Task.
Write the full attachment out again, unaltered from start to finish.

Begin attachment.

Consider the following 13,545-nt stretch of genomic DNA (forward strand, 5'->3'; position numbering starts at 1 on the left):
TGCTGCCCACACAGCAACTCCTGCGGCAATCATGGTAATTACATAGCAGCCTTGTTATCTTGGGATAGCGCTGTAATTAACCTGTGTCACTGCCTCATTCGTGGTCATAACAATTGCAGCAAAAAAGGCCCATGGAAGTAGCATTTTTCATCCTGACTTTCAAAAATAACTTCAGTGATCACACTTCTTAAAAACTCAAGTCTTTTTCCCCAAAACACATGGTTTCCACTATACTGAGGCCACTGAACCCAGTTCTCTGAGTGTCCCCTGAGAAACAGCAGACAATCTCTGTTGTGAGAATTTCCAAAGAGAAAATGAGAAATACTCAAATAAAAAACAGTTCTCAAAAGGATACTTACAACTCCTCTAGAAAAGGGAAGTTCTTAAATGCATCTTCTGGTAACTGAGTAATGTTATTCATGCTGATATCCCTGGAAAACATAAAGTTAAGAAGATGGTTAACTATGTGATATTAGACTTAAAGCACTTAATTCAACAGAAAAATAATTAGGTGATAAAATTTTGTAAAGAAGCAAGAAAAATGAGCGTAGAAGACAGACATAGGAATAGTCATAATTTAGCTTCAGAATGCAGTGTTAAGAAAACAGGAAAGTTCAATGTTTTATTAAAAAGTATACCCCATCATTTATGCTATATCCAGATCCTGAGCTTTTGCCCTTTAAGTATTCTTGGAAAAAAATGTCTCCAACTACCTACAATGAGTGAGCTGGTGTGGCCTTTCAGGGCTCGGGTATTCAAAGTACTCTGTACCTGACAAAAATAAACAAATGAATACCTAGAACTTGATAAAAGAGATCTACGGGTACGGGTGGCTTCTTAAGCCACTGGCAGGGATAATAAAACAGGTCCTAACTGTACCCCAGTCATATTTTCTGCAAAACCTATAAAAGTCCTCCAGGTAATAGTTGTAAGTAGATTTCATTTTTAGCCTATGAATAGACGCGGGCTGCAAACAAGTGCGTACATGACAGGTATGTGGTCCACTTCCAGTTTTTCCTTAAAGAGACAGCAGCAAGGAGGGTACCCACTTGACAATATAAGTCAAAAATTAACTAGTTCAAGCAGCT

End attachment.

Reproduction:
Consider the following 13,545-nt stretch of genomic DNA (forward strand, 5'->3'; position numbering starts at 1 on the left):
TGCTGCCCACACAGCAACTCCTGCGGCAATCATGGTAATTACATAGCAGCCTTGTTATCTTGGGATAGCGCTGTAATTAACCTGTGTCACTGCCTCATTCGTGGTCATAACAATTGCAGCAAAAAAGGCCCATGGAAGTAGCATTTTTCATCCTGACTTTCAAAAATAACTTCAGTGATCACACTTCTTAAAAACTCAAGTCTTTTTCCCCAAAACACATGGTTTCCACTATACTGAGGCCACTGAACCCAGTTCTCTGAGTGTCCCCTGAGAAACAGCAGACAATCTCTGTTGTGAGAATTTCCAAAGAGAAAATGAGAAATACTCAAATAAAAAACAGTTCTCAAAAGGATACTTACAACTCCTCTAGAAAAGGGAAGTTCTTAAATGCATCTTCTGGTAACTGAGTAATGTTATTCATGCTGATATCCCTGGAAAACATAAAGTTAAGAAGATGGTTAACTATGTGATATTAGACTTAAAGCACTTAATTCAACAGAAAAATAATTAGGTGATAAAATTTTGTAAAGAAGCAAGAAAAATGAGCGTAGAAGACAGACATAGGAATAGTCATAATTTAGCTTCAGAATGCAGTGTTAAGAAAACAGGAAAGTTCAATGTTTTATTAAAAAGTATACCCCATCATTTATGCTATATCCAGATCCTGAGCTTTTGCCCTTTAAGTATTCTTGGAAAAAAATGTCTCCAACTACCTACAATGAGTGAGCTGGTGTGGCCTTTCAGGGCTCGGGTATTCAAAGTACTCTGTACCTGACAAAAATAAACAAATGAATACCTAGAACTTGATAAAAGAGATCTACGGGTACGGGTGGCTTCTTAAGCCACTGGCAGGGATAATAAAACAGGTCCTAACTGTACCCCAGTCATATTTTCTGCAAAACCTATAAAAGTCCTCCAGGTAATAGTTGTAAGTAGATTTCATTTTTAGCCTATGAATAGACGCGGGCTGCAAACAAGTGCGTACATGACAGGTATGTGGTCCACTTCCAGTTTTTCCTTAAAGAGACAGCAGCAAGGAGGGTACCCACTTGACAATATAAGTCAAAAATTAACTAGTTCAAGCAGCT